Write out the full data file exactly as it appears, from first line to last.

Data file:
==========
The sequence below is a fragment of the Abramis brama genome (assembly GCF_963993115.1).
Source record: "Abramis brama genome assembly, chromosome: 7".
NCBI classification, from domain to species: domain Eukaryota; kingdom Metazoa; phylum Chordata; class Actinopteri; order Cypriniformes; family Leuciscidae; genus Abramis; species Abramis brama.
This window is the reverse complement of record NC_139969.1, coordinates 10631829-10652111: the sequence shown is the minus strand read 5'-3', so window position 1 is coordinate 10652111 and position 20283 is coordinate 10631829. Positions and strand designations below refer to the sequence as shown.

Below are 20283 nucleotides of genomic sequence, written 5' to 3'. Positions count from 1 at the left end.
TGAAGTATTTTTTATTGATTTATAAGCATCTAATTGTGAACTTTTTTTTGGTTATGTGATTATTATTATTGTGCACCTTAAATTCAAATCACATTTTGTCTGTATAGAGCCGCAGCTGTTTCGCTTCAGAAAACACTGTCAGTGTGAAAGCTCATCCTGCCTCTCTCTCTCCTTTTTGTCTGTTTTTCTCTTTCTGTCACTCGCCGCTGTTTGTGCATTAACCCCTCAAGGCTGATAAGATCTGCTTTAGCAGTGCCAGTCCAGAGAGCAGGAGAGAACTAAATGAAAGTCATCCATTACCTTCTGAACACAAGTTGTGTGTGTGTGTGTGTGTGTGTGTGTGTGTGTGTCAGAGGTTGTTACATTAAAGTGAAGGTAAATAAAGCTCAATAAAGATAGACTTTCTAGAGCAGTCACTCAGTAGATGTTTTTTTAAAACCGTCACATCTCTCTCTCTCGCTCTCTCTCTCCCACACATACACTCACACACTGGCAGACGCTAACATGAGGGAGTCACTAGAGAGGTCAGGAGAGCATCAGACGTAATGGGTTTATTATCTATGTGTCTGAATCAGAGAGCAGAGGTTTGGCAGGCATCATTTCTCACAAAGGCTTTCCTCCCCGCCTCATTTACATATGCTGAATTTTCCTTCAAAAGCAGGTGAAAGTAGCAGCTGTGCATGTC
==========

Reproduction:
The sequence below is a fragment of the Abramis brama genome (assembly GCF_963993115.1).
Source record: "Abramis brama genome assembly, chromosome: 7".
NCBI classification, from domain to species: domain Eukaryota; kingdom Metazoa; phylum Chordata; class Actinopteri; order Cypriniformes; family Leuciscidae; genus Abramis; species Abramis brama.
This window is the reverse complement of record NC_139969.1, coordinates 10631829-10652111: the sequence shown is the minus strand read 5'-3', so window position 1 is coordinate 10652111 and position 20283 is coordinate 10631829. Positions and strand designations below refer to the sequence as shown.

Below are 20283 nucleotides of genomic sequence, written 5' to 3'. Positions count from 1 at the left end.
TGAAGTATTTTTTATTGATTTATAAGCATCTAATTGTGAACTTTTTTTTGGTTATGTGATTATTATTATTGTGCACCTTAAATTCAAATCACATTTTGTCTGTATAGAGCCGCAGCTGTTTCGCTTCAGAAAACACTGTCAGTGTGAAAGCTCATCCTGCCTCTCTCTCTCCTTTTTGTCTGTTTTTCTCTTTCTGTCACTCGCCGCTGTTTGTGCATTAACCCCTCAAGGCTGATAAGATCTGCTTTAGCAGTGCCAGTCCAGAGAGCAGGAGAGAACTAAATGAAAGTCATCCATTACCTTCTGAACACAAGTTGTGTGTGTGTGTGTGTGTGTGTGTGTGTGTGTGTCAGAGGTTGTTACATTAAAGTGAAGGTAAATAAAGCTCAATAAAGATAGACTTTCTAGAGCAGTCACTCAGTAGATGTTTTTTTAAAACCGTCACATCTCTCTCTCTCGCTCTCTCTCTCCCACACATACACTCACACACTGGCAGACGCTAACATGAGGGAGTCACTAGAGAGGTCAGGAGAGCATCAGACGTAATGGGTTTATTATCTATGTGTCTGAATCAGAGAGCAGAGGTTTGGCAGGCATCATTTCTCACAAAGGCTTTCCTCCCCGCCTCATTTACATATGCTGAATTTTCCTTCAAAAGCAGGTGAAAGTAGCAGCTGTGCATGTC